Saturday, 30th March 2012: A quick recap I have put the map picture second in the post as a picture looks more interesting than a map when seeing summaries of Posts. I also forgot that I was going to try and label my pictures as I have found it tricky sometimes finding pictures in my Blog.
Here is the Bike Route Taster map link to the map shown below this picture and the next, it is 54Km/34miles and hovers between 7 metres above sea level and 1m below sea level
After reaching the little Hamlet of River Bank I decided to give a peaty bridleway Rand Drove a try. It is a track I probably cycle along once or twice a year. It runs alongside some very peaty fields and is a bit like soft sand. On my hybrid with 25mm tyres it can be hard work. The tyres seem to dig in and then slide sideways. It is pretty straightforward on my MTB with 2 inch plus tyres.
As I cycled along it I there were signs of tree felling – three quite distinctive trees which have featured in some of my pictures lie along the track. Well only one seems to be there now. I’ve no idea why they were chopped down – they could have been rotten or suffering some form of blight – it still seems a shame though.
They get a mention in this Post: Mist and Sunset in the Fens, the picture below shows a bit of lean – which explains things.
Three Trees on Rand Drove, River Bank, Cambs
Well now there is one. (As a complete aside there has been another update to Chrome Beta – it now seems to have some problems displaying image searches from the URL bar.)
In the old maps Rand Drove is shown has heading to Blinkers Hill at the end of Headlake Drove. I can’t find many mentions of Blinkers Hill Farm – although it does appear in the London Gazette for July 1995, May 1980 and December 1975, in connection with water abstraction licences.
After reaching Blinkers Hill you can head down Headlake Drove and onto Lodes Way. I turned left along a rather bumpy tarmac “road” to Straight Drove and then up Straight Drove to Harrison’s Drove (one of two in the area – the other being in Wicken Fen. )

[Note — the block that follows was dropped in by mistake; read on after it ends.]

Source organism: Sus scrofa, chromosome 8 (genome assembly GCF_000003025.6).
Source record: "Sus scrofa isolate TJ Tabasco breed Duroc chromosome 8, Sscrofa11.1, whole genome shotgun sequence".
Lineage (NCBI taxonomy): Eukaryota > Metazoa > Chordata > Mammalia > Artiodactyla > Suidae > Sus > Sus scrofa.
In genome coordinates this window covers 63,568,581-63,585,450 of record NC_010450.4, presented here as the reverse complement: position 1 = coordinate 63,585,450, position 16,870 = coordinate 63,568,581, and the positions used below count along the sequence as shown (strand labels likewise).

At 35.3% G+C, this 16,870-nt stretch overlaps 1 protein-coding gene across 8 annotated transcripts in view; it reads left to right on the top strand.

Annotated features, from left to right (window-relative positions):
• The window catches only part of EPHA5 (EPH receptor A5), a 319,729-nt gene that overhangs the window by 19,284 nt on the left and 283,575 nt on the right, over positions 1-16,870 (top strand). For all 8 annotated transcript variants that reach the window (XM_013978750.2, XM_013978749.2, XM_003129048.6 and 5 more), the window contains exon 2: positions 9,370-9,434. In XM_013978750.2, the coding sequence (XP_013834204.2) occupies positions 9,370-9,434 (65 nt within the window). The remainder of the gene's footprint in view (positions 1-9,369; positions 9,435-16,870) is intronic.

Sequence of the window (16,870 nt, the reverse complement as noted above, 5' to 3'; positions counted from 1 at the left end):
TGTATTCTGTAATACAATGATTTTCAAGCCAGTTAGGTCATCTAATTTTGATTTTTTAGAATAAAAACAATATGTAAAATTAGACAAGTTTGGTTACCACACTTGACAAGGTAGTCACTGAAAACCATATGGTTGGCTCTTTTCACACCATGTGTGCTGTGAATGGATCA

This was taken near Blinkers Hill.
Swaffham Prior seen from Blinkers Hill with Onions in the field
The map for reference – as you can see I wasn’t sure whether the plants were onions or leeks. Actually I thought they were onions and didn’t look closely – but on looking at the picture I thought I’d admit to my uncertainty..
A ride around Horningsea and Wicken Fen from Cambridge
This is the unnamed bit of tarmac heading form Blinkers Hill toward Straight Drove. If you turn right it gets you to Reach, left to Upware. I have on the odd occasion seen cars drive along it – not recommended unless you have a 4x4. The bank straight ahead is stopping Reach Lode from pouring down over the fields.
Reach Lode ahead from Blinkers Hill
As you can see we really are suffering from drought – the farmers are having to irrigate the fields to help the seedlings germinate. Isn’t it comforting to know that our water companies must be doing something right as they are paying out bonuses.
To me it seems to be another feature of the weird world of UK Bureaucrapitalism. We regulate them with various rules and expect them to make lots of money. What was the name of the Quango
Oftwat, Ofwat or less advertising from Wikipedia’s Ofwat entry.